It would “reform” the program so as to provide “access to needed services in lieu of cash assistance.” No recognition whatever of disabilities that make gainful work impossible — or the fact that parents of SSI recipients must often support them indefinitely.
The task force does acknowledge “challenges” work-able adults face — child care, for example, transportation, stable housing and “help buying groceries.”
What then should the federal government do? “Work with community partners,” i.e. nonprofits and for-profit businesses, “to address hurdles.” Period.
The federal government could, however, penalize states that didn’t get people out of safety net programs swiftly — hurdles notwithstanding. It would give them an incentive by ratcheting down reimbursement rates as people remain in the programs longer. Not a forthright proposal. The report again fluffs.
On a more positive note, the task force recommends providing work-readiness activities for noncustodial parents so as to increase their ability to pay child support.
It would also let states receive waivers from unemployment insurance rules so they could explore better ways to get UI recipients back into the workforce. Nothing to object to here, though one might after seeing those better ways.
More generally, the task force would, of course, give states more flexibility. It alludes to letting them link welfare programs — presumably as block grants, though it uses neither that term nor others House Republicans have come to prefer.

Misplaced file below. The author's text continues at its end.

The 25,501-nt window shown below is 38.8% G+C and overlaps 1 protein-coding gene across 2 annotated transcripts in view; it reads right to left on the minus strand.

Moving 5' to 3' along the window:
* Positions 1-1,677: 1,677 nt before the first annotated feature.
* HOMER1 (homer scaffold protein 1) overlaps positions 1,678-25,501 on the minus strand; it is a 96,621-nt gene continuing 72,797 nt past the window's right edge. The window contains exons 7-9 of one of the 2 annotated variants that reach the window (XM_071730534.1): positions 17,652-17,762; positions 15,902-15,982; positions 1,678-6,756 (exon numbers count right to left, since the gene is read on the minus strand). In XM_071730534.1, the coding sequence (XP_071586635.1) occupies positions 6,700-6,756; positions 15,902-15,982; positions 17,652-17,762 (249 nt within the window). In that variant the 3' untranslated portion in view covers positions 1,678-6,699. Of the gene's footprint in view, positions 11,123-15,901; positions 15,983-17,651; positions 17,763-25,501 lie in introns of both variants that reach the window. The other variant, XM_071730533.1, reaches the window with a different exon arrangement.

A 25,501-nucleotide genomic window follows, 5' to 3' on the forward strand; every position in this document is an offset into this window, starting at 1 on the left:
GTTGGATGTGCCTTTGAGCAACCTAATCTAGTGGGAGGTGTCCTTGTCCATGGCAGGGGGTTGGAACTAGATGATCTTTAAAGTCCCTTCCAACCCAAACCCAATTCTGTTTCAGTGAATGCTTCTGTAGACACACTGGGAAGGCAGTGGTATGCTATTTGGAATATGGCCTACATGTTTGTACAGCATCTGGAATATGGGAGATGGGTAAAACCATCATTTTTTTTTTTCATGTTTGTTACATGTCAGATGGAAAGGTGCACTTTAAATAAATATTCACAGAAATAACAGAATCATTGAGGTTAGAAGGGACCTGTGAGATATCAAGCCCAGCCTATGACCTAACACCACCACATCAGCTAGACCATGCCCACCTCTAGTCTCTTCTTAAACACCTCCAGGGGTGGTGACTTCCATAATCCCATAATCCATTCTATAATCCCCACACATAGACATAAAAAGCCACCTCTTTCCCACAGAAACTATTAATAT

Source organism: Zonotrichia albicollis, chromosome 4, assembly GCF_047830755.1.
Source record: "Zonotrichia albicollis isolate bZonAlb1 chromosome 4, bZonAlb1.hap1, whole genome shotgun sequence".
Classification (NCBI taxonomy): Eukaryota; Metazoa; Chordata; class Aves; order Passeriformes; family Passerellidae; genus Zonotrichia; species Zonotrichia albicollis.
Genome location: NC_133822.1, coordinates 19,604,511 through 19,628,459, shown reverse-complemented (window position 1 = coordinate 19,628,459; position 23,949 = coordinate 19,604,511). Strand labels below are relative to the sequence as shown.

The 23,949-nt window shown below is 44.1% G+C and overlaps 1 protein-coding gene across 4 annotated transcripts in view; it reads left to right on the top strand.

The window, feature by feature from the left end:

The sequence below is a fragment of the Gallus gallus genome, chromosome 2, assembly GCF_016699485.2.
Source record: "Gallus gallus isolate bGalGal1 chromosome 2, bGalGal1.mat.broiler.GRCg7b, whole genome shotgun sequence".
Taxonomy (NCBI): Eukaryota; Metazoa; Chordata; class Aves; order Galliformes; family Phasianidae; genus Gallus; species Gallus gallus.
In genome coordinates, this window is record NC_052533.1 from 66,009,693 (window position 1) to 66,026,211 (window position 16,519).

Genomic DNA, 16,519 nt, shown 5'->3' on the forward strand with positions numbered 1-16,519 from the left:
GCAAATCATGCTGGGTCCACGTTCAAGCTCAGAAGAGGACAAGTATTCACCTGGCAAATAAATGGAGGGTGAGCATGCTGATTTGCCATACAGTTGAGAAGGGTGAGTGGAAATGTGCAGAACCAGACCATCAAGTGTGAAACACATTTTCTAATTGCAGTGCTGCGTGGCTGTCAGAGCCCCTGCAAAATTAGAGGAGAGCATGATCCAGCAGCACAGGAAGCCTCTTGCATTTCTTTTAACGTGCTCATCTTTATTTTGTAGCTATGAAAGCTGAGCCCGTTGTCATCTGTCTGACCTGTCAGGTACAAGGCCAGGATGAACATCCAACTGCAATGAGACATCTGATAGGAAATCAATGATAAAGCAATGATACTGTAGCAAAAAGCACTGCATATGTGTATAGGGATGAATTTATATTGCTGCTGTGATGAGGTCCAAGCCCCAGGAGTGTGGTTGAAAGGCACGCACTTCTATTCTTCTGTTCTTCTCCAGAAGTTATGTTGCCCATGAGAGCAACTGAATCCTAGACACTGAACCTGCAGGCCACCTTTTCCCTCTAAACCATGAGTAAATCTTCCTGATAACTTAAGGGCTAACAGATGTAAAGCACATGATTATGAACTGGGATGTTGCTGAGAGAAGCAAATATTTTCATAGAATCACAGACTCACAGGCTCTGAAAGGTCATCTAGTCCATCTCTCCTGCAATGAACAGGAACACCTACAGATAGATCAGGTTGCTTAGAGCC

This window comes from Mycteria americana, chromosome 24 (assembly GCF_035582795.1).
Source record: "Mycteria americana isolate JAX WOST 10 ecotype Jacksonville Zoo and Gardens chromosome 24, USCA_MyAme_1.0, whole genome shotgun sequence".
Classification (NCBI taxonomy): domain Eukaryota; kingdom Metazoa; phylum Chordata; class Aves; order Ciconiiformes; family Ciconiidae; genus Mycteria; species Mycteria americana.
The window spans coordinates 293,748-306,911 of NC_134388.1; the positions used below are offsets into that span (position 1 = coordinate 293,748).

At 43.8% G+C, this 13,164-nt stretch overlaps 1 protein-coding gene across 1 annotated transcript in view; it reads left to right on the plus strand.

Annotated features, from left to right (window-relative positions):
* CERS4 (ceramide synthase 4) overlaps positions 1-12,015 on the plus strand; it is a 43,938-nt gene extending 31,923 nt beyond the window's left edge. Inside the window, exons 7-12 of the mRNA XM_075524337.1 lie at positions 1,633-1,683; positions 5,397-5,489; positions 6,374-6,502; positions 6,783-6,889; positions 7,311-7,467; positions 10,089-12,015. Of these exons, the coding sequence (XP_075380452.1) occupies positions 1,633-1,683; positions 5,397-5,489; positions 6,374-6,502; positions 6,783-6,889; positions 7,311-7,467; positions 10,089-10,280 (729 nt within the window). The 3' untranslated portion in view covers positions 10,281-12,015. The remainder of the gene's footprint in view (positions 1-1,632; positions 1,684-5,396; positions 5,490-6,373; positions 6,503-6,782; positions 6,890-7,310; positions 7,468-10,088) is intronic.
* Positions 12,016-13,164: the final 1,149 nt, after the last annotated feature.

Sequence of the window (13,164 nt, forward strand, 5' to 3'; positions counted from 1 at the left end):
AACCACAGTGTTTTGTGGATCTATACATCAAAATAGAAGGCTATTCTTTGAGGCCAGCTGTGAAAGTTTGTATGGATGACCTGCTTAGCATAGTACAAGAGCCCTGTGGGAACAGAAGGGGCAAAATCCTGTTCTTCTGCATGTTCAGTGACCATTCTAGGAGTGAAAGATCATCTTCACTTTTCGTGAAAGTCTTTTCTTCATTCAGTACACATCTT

Those voluntary links nevertheless recall Ryan’s Opportunity Grants — those mega-block grants he floated nearly two years ago.
We also find what seems a block grant in the section on education. First we’re treated to the usual trashing on Head Start for failing to produce demonstrable, lasting academic outcomes — broadened, however, to apply to early childhood education programs generally.
Then a suggestion that the federal government could “combine investments,” streamlining and simplifying its involvement. Involvement here seems reduced to sponsoring research and sharing results.
Ryan appointed a separate task force to deal with tax reform. We’re nevertheless treated to a rehash of the now-familiar claim that safety net benefits discourage work because recipients lose them as they earn more.
We’ve little evidence that they actually respond to the so-called cliffs by working less — or for less money — than they could. Perhaps they know that they’d almost always do better by working and earning what they can.
Be that as it may, the task force has only two general solutions. One would increase the Earned Income Tax Credit. For whom and how it doesn’t say.
The other solution — yet again — is more state flexibility. This supposedly would enable states to tailor benefits packages so that no one lost more than they gained by working.
Most, as the report acknowledges, don’t lose — at least until they’re earning quite a bit. That’s feature, not a bug, of course, in programs intended to help low-income people meet their basic needs. But it’s another dagger to thrust at the safety net.
Bottom line for me is that there isn’t much there there — to borrow from Gertrude Stein. Not, at least, much there there for us who’ve paid any attention to what House Republicans — Ryan in particular — have proposed and tried to justify ever since they gained a majority.